Back of the days of Wayne Gretzky, the Edmonton Oilers won four Stanley Cup Championships (plus one more after he was traded). In recent years they have become bottom feeders, which means high draft picks, and they selected first in 2010, 2011, 2012 and 2015, and in the top seven for 2013 and 2014. This embarrassment of talent didn't lead to a playoff spot until (probably) this year. With Connor McDavid, the 2015 pick, leading the way, they have been in the top three of their division most of the season. This high rank is also "Sharks Territory," so a game between the two teams can make it possible for one of them to move up a spot past the other in the standings.

The rest of my party was driving over after work/school and we planned to meet at our seats inside. I arrived 45 minutes before game time, and the parking lot was full, only the second time that has happened. There was equally expensive parking right across the street, so it was not a long walk to get in. The others arrived just before the opening face-off, and we settled in for what we hoped would be the Sharks 7th straight victory. They have won at least 2/3 of the games we've attended, but this was to be the exception. The Sharks scored first, but that was the end of their offensive success, and Edmonton put in a total of four, the last one into an empty net.

Despite the loss, we all enjoyed the game and getting together. After slowly making out way out along with the other 17,000 fans, we went in opposite directions to our cars. They did not get home till 1:30 a.m., while I was back at the motel and in bed long before that.



The breakfast at my motel left a lot to be desired, but I had brought some food of my own. On Friday I took three slices of French bread down to the dining area, toasted it, and picked up some butter. I then enjoyed a breakfast of fruit and leftover cold cocoa in my room.

Since I had nothing on my schedule, I didn't leave till about 10:30, and made a couple of photo stops along the way. A few miles east of Gilroy there is a large area of water, source unknown. I have seen it up to the road like this before, but not for maybe 15 years. Usually it's a small, distant pond. I stopped and got pictures of this "lake," as well as a couple of old barns.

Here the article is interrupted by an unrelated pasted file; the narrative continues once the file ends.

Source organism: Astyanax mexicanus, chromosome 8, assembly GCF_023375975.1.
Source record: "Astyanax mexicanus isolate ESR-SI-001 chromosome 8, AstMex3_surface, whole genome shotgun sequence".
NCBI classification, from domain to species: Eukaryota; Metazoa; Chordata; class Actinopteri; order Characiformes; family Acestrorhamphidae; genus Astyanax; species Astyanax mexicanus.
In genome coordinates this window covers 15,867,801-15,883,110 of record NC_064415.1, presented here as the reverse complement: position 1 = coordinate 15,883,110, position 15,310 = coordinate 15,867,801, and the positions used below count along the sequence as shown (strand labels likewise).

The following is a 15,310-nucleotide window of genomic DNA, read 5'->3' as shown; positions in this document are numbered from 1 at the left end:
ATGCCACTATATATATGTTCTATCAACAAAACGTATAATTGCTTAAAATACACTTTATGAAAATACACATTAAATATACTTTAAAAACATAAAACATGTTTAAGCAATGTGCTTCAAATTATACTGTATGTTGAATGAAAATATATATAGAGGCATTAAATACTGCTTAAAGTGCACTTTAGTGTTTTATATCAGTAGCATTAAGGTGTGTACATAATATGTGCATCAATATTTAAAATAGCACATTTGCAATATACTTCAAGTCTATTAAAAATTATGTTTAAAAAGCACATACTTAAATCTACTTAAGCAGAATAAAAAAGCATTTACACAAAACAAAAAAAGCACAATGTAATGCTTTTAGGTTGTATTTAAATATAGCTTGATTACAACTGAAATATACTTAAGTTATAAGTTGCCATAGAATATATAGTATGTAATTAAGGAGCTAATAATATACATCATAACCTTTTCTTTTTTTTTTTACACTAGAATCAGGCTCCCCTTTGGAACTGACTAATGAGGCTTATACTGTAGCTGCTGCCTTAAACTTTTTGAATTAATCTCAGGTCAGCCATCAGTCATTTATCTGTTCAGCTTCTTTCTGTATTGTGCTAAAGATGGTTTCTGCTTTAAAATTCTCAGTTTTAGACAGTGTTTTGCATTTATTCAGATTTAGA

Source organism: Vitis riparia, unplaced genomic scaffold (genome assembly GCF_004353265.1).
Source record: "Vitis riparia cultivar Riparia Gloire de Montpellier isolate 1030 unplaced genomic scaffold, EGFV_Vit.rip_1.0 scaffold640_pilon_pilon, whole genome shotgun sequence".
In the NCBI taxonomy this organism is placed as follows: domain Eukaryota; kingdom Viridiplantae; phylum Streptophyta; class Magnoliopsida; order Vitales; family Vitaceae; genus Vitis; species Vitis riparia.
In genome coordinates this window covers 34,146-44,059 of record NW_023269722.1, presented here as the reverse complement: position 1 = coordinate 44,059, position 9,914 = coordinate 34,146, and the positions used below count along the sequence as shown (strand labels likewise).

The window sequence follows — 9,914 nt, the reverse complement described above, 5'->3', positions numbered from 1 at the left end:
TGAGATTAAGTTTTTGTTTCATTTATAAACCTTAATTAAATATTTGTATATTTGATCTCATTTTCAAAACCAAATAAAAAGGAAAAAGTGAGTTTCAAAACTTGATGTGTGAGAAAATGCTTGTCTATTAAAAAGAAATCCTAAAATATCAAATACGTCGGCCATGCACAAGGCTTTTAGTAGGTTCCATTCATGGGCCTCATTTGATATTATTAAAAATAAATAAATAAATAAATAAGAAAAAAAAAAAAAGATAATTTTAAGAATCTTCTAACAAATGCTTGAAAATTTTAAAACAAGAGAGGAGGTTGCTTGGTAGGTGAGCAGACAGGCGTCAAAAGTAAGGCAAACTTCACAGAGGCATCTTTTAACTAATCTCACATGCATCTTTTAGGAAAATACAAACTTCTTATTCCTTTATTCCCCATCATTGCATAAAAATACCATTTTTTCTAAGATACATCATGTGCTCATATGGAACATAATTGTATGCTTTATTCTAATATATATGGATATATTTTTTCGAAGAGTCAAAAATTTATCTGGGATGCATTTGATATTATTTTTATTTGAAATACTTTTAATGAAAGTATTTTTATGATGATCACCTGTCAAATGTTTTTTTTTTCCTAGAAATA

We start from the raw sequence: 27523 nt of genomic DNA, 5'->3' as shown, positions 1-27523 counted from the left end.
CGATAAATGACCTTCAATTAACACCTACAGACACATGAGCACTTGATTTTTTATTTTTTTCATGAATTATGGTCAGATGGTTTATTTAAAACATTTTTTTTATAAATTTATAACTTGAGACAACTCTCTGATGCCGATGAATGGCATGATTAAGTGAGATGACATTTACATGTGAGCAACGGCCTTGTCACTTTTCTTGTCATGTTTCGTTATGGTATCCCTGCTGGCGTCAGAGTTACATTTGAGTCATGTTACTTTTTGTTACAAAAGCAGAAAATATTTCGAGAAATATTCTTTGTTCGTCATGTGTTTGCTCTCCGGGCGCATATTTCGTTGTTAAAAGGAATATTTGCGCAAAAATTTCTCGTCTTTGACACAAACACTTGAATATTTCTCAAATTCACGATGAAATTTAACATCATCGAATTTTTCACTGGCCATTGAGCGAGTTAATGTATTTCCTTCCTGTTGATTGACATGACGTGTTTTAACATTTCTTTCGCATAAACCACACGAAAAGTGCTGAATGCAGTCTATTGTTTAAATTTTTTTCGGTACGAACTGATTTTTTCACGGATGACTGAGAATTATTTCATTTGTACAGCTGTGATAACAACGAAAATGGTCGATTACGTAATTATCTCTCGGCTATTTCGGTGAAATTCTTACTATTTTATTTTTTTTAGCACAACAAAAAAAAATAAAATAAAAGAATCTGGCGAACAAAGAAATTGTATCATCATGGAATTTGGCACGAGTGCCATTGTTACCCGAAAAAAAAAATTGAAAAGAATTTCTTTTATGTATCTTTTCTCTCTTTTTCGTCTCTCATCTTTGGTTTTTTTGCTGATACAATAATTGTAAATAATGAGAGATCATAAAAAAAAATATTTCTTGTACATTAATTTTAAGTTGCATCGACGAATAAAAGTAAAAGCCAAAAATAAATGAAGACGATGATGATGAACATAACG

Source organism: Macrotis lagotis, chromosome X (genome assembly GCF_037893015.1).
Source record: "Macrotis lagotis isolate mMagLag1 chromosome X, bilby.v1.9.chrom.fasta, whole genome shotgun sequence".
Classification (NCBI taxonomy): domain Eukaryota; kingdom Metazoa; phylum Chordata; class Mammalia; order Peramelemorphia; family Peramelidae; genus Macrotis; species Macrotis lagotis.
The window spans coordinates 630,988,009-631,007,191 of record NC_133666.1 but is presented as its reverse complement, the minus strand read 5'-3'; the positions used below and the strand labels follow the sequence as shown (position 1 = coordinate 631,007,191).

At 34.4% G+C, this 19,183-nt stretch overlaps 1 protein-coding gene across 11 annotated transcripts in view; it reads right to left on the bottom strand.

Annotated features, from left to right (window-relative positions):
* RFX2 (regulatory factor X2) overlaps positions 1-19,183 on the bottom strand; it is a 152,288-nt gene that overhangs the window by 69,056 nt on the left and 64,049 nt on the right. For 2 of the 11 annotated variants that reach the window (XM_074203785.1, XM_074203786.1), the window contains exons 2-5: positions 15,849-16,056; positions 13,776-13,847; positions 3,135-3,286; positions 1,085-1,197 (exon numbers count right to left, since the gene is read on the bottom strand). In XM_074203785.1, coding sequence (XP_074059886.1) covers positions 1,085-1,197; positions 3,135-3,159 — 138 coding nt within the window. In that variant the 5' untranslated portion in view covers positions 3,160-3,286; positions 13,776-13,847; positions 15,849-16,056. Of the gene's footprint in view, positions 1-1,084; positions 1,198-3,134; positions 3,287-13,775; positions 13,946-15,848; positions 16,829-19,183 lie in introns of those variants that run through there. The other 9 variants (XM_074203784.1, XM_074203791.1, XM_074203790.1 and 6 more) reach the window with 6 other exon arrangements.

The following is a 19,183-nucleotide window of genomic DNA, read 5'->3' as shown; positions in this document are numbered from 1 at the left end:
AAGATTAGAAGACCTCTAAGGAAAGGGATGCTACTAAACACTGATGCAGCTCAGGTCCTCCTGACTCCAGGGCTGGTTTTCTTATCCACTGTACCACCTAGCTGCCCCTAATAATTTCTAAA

After I got over Pacheco Pass, I pulled off in a large dirt turnout beside the highway where people park to walk down to San Luis Reservoir. There is a trail that parallels the lake, but I walked up a path that went up and around a hill, then made my way down the other side. Here I joined the level trail, and walked back to the car, enjoying the sight of the first wildflowers of the season.

Although I was ready to get home as soon as possible by this time, I knew I was out of certain food items, so I practiced self-discipline and went to the grocery store first.

I enjoyed the entire trip, and will definitely be returning to Henry Coe State Park again.


--Dick Estel, February 2017


Photos (Click to enlarge; pictures open in new window) 


Clouds and green  hills
at San Luis Reservoir

One of many little canyons
leading into the reservoir
Gilroy Museum sign
The museum, a former
Dale Carnegie Library
A long time before cell phones! Morgan Hill from a
mile up Dunne Avenue 
Small waterfall along Dunne Bay leaves Bridge on the Corral Trail
near Henry Coe visitor center

The wet climate produces thick moss

One of many creeks along the trail

Ridge to the west of the Corral Trail

Lots of blue oaks

A hiker passes under a big valley oak

Another view of the tree
Where decisions must be made The start of the Forest Trail These flowers were
common along the trails
A huge manzanita specimen Looking across at the Fish Trail

Bay trees reach a
huge size in this area

There are ferns everywhere Madrone trunks The top of a madrone
Some of the oaks are leafing out Branches on a fallen
oak become new trees

Coyote bush beside the Spring Trail

Looking to the south Afternoon sun streaks this row of ridges

The park headquarters
from out on the Spring Trail

Dick contemplating the
view on a delightful day
We know this tree made
a sound when it fell
Colorful trunk of a dead oak
Most of the trail is narrow
and runs along steep hillsides
A gooey looking fungus Maidenhair fern
Toyon, often called holly The view from the visitor center Oak Flat Ranch, dating back to 1877
Oak Flat is the ONLY flat
place on the road to the park
A creek on the road to Uvas
Canyon, west of Morgan Hill
A gnarly old blue oak
Slides were frequent on
all the roads in the hills

Where Croy Creek
runs into Uvas Creek

Lake or flooding west of Gilroy
Barn along Highway 152 Where a little creek runs
into San Luis Reservoir
Rock along the trail near the reservoir
The first wild flowers of the season San Luis Reservoir shines in the mid-day sun Wind turbines on a ridge above the reservoir
My walk was the green loop
marked on the left center
Enlarged view of the area where I hiked Trail forks at Grand Junction
Related Links
San Luis Reservoir 2016 San Luis water level More about San Luis
Gilroy Gilroy Museum Morgan  Hill
Henry Coe State Park Diablo Range Pacheco Pass
California Aqueduct Madrone Trees Uvas Canyon County Park
San Jose Sharks Romero Visitor Center  

Madrone trunks